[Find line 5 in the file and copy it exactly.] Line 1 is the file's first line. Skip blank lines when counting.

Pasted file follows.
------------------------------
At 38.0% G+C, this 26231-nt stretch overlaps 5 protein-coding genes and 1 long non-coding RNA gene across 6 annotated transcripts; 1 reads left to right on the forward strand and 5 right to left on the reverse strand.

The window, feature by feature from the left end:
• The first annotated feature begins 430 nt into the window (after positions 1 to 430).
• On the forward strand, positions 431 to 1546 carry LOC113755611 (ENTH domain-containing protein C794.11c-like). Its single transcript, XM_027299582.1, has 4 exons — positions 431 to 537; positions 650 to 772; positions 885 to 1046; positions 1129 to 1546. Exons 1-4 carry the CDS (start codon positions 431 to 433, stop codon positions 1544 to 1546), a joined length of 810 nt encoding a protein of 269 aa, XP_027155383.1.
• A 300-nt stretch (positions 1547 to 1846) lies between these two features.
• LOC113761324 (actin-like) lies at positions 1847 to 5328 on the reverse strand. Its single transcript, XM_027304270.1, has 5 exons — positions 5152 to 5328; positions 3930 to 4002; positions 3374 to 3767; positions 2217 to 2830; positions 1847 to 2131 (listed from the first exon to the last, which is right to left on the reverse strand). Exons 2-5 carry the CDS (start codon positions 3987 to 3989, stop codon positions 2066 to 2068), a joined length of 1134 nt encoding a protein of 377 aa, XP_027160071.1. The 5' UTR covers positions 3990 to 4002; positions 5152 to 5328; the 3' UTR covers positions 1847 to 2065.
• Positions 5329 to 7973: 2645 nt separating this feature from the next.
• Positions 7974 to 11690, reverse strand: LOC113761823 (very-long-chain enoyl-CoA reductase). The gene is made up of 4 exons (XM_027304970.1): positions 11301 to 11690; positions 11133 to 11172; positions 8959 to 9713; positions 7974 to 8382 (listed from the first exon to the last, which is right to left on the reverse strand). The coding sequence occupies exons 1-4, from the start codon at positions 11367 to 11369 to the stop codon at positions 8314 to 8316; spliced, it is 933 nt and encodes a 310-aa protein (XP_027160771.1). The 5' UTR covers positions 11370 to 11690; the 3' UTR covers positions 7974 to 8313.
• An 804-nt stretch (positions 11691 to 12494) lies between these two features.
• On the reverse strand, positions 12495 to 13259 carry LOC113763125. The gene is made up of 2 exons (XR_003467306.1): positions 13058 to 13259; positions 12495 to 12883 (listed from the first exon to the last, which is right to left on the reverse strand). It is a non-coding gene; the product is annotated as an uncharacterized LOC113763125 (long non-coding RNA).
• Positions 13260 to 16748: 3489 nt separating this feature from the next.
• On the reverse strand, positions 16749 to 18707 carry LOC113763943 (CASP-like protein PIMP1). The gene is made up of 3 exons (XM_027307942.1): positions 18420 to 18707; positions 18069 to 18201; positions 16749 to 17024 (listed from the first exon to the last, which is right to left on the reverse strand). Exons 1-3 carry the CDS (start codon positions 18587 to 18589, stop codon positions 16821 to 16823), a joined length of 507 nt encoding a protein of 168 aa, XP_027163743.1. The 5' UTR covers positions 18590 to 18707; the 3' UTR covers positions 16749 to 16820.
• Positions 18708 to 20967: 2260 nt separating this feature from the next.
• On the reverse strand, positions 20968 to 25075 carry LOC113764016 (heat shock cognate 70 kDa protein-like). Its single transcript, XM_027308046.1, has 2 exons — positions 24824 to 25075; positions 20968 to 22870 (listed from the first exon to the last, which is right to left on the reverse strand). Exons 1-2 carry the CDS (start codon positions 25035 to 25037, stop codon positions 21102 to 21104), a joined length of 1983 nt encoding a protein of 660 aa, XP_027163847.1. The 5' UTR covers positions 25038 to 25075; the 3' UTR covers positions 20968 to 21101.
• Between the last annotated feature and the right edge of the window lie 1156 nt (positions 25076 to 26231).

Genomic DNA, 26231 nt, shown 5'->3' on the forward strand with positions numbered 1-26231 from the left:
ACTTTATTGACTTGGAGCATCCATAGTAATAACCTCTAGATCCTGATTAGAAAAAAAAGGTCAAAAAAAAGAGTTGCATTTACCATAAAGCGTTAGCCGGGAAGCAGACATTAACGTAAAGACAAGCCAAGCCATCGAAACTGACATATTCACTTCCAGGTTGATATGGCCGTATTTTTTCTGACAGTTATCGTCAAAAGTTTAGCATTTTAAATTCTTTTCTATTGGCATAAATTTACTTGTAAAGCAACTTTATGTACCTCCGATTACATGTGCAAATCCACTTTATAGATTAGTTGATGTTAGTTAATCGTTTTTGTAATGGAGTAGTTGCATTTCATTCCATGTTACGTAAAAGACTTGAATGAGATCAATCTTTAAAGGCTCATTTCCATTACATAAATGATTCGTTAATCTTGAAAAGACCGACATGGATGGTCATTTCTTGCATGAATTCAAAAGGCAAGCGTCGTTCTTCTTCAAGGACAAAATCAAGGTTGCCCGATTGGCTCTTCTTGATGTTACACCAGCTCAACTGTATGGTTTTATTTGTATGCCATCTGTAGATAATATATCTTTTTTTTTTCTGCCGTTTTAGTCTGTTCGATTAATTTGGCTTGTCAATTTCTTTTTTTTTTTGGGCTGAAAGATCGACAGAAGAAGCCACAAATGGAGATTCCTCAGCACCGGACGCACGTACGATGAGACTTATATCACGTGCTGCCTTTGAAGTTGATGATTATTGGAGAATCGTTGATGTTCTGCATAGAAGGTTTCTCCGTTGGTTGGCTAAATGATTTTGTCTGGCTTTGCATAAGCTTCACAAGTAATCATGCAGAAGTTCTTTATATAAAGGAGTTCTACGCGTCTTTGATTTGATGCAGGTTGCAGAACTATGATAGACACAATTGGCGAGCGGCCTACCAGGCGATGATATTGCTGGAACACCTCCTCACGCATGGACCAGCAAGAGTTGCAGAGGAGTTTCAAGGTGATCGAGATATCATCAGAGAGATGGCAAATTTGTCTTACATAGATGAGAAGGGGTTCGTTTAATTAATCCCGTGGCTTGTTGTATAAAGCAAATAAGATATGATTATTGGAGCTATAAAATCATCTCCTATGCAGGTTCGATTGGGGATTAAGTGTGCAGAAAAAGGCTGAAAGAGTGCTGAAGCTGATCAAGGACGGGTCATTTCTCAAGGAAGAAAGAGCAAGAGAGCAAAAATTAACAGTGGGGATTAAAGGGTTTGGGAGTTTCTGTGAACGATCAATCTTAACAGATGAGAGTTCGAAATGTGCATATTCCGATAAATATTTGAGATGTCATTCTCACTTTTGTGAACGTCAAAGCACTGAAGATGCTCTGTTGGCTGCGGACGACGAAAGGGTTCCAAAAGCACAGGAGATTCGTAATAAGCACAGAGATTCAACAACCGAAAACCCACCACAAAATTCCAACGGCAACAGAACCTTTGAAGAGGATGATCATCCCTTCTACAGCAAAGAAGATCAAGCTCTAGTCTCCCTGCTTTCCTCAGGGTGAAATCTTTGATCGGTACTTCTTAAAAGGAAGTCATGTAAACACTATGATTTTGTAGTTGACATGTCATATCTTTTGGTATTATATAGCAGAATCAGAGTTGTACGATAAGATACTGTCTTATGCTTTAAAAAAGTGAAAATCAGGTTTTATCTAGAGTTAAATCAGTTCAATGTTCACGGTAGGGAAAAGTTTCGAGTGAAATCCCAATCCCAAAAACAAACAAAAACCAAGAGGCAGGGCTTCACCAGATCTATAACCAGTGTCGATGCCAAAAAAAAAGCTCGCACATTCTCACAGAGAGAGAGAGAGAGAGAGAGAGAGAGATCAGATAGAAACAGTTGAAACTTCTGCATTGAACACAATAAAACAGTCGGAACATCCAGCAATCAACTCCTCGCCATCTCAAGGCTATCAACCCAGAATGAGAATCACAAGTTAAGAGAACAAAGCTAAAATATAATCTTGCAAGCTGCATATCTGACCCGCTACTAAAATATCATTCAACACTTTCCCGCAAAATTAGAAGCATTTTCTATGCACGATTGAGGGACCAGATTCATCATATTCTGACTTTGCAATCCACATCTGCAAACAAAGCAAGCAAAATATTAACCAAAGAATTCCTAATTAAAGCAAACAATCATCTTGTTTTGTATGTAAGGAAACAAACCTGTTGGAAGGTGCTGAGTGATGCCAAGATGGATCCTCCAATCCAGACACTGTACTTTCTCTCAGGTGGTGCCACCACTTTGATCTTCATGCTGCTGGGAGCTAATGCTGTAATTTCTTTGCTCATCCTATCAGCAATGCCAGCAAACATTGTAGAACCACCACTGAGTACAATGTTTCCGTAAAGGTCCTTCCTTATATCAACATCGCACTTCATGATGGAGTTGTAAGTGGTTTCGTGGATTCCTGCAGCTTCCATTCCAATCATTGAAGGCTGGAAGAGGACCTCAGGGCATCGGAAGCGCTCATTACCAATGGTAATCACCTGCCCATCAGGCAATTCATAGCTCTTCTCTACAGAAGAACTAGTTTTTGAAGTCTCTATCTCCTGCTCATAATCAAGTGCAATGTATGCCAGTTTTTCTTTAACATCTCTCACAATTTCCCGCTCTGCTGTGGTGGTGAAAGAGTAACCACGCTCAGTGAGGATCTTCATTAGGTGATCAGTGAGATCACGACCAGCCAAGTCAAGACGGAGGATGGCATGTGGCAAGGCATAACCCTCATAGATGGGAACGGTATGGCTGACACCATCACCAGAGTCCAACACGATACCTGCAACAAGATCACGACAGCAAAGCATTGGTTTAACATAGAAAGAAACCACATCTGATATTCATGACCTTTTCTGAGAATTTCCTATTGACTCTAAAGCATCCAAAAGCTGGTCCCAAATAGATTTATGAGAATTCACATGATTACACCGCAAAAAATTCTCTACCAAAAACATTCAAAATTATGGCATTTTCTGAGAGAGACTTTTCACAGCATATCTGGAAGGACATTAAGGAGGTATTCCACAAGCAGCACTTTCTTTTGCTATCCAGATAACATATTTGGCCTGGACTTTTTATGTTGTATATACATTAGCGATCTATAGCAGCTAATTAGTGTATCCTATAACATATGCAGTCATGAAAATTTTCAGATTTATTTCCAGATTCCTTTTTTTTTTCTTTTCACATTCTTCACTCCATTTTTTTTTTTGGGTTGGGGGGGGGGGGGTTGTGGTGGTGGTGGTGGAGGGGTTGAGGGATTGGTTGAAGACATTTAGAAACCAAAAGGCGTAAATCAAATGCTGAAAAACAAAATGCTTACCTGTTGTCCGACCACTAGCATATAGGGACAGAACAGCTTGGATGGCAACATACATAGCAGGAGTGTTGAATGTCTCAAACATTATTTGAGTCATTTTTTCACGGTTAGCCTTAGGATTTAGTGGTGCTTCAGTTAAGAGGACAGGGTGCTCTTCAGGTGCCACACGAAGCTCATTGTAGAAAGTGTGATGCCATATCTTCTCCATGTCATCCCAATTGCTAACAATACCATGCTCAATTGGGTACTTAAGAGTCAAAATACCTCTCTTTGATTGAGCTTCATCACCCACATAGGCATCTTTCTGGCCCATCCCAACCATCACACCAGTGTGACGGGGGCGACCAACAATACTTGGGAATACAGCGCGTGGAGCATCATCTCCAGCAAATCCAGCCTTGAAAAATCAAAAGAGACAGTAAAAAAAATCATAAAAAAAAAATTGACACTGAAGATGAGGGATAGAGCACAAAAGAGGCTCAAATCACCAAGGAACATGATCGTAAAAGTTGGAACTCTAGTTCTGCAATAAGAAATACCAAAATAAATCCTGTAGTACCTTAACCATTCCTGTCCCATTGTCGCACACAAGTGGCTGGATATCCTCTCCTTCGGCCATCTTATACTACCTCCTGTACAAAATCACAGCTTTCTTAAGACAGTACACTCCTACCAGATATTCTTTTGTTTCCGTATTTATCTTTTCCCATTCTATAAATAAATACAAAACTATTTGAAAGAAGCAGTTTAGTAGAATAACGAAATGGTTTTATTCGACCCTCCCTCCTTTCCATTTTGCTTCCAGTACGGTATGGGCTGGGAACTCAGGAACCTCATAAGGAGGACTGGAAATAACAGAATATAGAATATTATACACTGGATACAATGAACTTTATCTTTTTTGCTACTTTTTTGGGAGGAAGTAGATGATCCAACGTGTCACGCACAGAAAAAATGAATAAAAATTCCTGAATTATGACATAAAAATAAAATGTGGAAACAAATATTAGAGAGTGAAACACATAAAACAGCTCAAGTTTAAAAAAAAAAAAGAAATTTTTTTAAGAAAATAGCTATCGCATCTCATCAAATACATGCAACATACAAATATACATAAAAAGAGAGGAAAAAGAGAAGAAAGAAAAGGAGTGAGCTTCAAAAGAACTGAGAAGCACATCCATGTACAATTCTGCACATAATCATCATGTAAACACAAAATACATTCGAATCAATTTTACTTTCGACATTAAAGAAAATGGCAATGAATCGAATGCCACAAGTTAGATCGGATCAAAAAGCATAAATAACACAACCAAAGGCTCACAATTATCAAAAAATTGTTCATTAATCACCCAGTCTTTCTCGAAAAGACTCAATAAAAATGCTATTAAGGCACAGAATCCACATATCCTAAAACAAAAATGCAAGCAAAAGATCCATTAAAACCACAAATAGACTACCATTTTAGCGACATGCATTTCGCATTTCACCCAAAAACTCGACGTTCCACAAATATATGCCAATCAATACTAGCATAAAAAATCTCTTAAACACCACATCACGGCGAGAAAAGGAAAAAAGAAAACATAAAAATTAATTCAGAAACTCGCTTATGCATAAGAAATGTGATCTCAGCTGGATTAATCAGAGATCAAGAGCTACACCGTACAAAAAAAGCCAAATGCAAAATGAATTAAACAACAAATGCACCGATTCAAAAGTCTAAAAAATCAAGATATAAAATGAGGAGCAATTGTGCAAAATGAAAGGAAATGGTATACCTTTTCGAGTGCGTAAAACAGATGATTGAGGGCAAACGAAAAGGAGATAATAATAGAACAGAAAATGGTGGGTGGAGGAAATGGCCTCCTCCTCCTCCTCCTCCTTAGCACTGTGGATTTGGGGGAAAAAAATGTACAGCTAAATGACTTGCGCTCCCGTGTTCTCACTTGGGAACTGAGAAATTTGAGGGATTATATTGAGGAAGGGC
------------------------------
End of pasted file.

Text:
• A 300-nt stretch (positions 1547 to 1846) lies between these two features.